Specialization, risk, and capital in banking
Diversification is certainly the simplest and perhaps the oldest approach to managing the trade-off between portfolio risk and return. Because diversification tends to reduce risk without a proportional reduction in returns, an overwhelming majority of commercial banks have diversified portfolios. Larger banks usually are organized into multiple specialized lines of business; smaller banks generally hold a higher proportion of marketable securities whose returns are not tied to a particular geographic market. A much smaller number of banks have chosen to ignore the benefits of diversification and focus on a particular asset such as credit cards, residential or commercial real estate, corporate trust services, or small business lending.> This article investigates specialization in banking and its effects on risk and return. The author compares a group of banks specializing in small business micro-loans (loans under $100,000) with a matched set of diversified peers. The number of specialized banks is still small, but they are expected to become more prevalent, and the number of specialized nonbanks is large, including commercial and consumer finance companies, mortgage banks, leasing companies, many thrift institutions, and some investment banks and insurance companies. The author discusses the issues that specialization creates for regulators, especially in the field of capital requirements, and the need to revise the current approach to regulatory risk-based capital to better distinguish between specialized and diversified banks.
Volume (Year): (1997)
Issue (Month): Nov ()
|Contact details of provider:|| Postal: 600 Atlantic Avenue, Boston, Massachusetts 02210|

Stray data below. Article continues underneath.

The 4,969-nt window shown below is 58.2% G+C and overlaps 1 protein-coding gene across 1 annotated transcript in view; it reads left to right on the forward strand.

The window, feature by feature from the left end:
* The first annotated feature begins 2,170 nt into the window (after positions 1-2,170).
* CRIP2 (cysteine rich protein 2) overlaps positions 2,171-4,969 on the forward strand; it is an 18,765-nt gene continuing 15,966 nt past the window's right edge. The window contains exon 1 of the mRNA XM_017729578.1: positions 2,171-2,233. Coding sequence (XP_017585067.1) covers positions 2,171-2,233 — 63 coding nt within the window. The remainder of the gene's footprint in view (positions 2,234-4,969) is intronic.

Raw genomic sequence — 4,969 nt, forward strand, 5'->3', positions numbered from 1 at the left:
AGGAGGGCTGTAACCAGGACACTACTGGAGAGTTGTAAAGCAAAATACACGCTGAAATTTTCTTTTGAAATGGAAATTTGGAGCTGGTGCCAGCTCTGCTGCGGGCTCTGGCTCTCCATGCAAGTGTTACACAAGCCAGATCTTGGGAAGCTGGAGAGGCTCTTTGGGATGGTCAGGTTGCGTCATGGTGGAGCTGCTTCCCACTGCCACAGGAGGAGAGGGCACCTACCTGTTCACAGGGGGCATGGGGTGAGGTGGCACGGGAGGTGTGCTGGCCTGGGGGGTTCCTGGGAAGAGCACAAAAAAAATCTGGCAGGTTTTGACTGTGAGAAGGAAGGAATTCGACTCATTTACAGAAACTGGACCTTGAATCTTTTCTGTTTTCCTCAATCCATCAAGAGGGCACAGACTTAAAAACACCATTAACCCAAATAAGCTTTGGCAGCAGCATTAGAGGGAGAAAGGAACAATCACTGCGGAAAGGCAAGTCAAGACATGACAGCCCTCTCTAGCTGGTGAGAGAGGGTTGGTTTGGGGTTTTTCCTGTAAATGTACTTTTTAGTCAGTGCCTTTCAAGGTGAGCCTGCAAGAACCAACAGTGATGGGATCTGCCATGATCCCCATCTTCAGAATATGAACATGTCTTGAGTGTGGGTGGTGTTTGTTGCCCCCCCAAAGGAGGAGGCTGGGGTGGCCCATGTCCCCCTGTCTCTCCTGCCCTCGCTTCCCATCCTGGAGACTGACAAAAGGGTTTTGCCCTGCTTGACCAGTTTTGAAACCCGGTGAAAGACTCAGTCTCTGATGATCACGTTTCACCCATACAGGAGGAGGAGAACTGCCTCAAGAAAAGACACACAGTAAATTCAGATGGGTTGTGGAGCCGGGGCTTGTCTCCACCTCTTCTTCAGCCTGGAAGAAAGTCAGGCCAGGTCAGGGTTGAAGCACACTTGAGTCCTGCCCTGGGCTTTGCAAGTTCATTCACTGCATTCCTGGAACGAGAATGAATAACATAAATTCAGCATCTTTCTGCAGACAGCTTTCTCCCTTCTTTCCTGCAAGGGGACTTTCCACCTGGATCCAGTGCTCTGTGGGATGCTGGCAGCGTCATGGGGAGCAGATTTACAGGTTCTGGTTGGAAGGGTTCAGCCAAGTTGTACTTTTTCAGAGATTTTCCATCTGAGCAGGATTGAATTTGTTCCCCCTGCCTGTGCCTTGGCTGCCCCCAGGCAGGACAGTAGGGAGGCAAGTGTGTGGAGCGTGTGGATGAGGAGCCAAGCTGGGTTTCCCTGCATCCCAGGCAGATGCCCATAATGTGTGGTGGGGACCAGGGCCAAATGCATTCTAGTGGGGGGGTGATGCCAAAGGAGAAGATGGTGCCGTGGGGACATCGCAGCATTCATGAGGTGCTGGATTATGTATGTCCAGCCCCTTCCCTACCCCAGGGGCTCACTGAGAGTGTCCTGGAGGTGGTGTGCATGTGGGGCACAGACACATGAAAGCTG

Web page: http://www.bos.frb.org/
More information through EDIRC
|Order Information:|| Email: |
References listed on IDEAS
Please report citation or reference errors to , or , if you are the registered author of the cited work, log in to your RePEc Author Service profile, click on "citations" and make appropriate adjustments.:
- Glenn B. Canner & Wayne Passmore, "undated".
"The Community Reinvestment Act and the Profitability of Mortgage-Oriented Banks,"
Finance and Economics Discussion Series
1997-07, Board of Governors of the Federal Reserve System (U.S.).
- Glenn B. Canner & Wayne Passmore, 1997. "The Community Reinvestment Act and the profitability of mortgage-oriented banks," Finance and Economics Discussion Series 1997-7, Board of Governors of the Federal Reserve System (U.S.).
- Larry D. Wall & Pamela P. Peterson, 1996. "Banks' responses to binding regulatory capital requirements," Economic Review, Federal Reserve Bank of Atlanta, issue Mar, pages 1-17.
- Richard W. Kopcke, 1995. "Financial innovation and standards for the capital of insurance companies," New England Economic Review, Federal Reserve Bank of Boston, issue Jan, pages 29-57.
- Donald Davis & Kevin Lee, 1997. "A Practical Approach To Capital Structure For Banks," Journal of Applied Corporate Finance, Morgan Stanley, vol. 10(1), pages 33-43.